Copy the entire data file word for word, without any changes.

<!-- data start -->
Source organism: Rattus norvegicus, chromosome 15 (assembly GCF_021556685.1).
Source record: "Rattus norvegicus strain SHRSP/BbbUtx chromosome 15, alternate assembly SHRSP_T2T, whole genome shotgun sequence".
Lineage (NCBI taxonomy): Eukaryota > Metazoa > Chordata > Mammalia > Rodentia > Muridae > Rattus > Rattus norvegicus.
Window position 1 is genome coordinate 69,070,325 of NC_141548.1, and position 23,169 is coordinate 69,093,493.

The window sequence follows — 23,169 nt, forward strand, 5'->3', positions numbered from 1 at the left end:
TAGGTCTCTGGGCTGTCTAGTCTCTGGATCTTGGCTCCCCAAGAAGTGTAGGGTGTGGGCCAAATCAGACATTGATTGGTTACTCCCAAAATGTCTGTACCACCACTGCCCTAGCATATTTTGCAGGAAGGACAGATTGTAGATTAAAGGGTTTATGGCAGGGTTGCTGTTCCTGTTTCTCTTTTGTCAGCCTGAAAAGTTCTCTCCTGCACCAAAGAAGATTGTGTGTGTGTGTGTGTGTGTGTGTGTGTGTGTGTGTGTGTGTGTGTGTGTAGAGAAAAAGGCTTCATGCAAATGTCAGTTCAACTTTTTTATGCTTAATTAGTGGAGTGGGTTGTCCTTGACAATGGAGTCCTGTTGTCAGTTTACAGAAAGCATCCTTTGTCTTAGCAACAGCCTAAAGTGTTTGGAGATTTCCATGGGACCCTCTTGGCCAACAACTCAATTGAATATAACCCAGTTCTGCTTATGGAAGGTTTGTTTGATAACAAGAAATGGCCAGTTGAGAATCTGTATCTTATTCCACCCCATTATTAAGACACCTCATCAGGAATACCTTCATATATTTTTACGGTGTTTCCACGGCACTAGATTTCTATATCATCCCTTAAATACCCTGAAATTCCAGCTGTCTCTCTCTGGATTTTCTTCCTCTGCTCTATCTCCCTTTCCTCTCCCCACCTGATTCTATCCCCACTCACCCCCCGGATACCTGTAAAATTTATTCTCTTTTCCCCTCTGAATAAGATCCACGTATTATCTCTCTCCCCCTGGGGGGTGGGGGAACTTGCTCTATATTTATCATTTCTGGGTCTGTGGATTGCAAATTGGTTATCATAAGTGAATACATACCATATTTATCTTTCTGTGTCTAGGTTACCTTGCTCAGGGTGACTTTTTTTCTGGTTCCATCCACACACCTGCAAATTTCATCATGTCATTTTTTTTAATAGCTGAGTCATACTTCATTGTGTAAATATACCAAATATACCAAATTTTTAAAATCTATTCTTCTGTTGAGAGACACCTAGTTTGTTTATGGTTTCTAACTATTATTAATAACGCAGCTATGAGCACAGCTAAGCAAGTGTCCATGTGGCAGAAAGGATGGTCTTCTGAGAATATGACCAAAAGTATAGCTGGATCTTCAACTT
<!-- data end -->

Source organism: Rattus norvegicus, chromosome 15 (assembly GCF_021556685.1).
Source record: "Rattus norvegicus strain SHRSP/BbbUtx chromosome 15, alternate assembly SHRSP_T2T, whole genome shotgun sequence".
Lineage (NCBI taxonomy): Eukaryota > Metazoa > Chordata > Mammalia > Rodentia > Muridae > Rattus > Rattus norvegicus.
Window position 1 is genome coordinate 69,070,325 of NC_141548.1, and position 23,169 is coordinate 69,093,493.

The window sequence follows — 23,169 nt, forward strand, 5'->3', positions numbered from 1 at the left end:
TAGGTCTCTGGGCTGTCTAGTCTCTGGATCTTGGCTCCCCAAGAAGTGTAGGGTGTGGGCCAAATCAGACATTGATTGGTTACTCCCAAAATGTCTGTACCACCACTGCCCTAGCATATTTTGCAGGAAGGACAGATTGTAGATTAAAGGGTTTATGGCAGGGTTGCTGTTCCTGTTTCTCTTTTGTCAGCCTGAAAAGTTCTCTCCTGCACCAAAGAAGATTGTGTGTGTGTGTGTGTGTGTGTGTGTGTGTGTGTGTGTGTGTGTGTGTGTAGAGAAAAAGGCTTCATGCAAATGTCAGTTCAACTTTTTTATGCTTAATTAGTGGAGTGGGTTGTCCTTGACAATGGAGTCCTGTTGTCAGTTTACAGAAAGCATCCTTTGTCTTAGCAACAGCCTAAAGTGTTTGGAGATTTCCATGGGACCCTCTTGGCCAACAACTCAATTGAATATAACCCAGTTCTGCTTATGGAAGGTTTGTTTGATAACAAGAAATGGCCAGTTGAGAATCTGTATCTTATTCCACCCCATTATTAAGACACCTCATCAGGAATACCTTCATATATTTTTACGGTGTTTCCACGGCACTAGATTTCTATATCATCCCTTAAATACCCTGAAATTCCAGCTGTCTCTCTCTGGATTTTCTTCCTCTGCTCTATCTCCCTTTCCTCTCCCCACCTGATTCTATCCCCACTCACCCCCCGGATACCTGTAAAATTTATTCTCTTTTCCCCTCTGAATAAGATCCACGTATTATCTCTCTCCCCCTGGGGGGTGGGGGAACTTGCTCTATATTTATCATTTCTGGGTCTGTGGATTGCAAATTGGTTATCATAAGTGAATACATACCATATTTATCTTTCTGTGTCTAGGTTACCTTGCTCAGGGTGACTTTTTTTCTGGTTCCATCCACACACCTGCAAATTTCATCATGTCATTTTTTTTAATAGCTGAGTCATACTTCATTGTGTAAATATACCAAATATACCAAATTTTTAAAATCTATTCTTCTGTTGAGAGACACCTAGTTTGTTTATGGTTTCTAACTATTATTAATAACGCAGCTATGAGCACAGCTAAGCAAGTGTCCATGTGGCAGAAAGGATGGTCTTCTGAGAATATGACCAAAAGTATAGCTGGATCTTCAACTT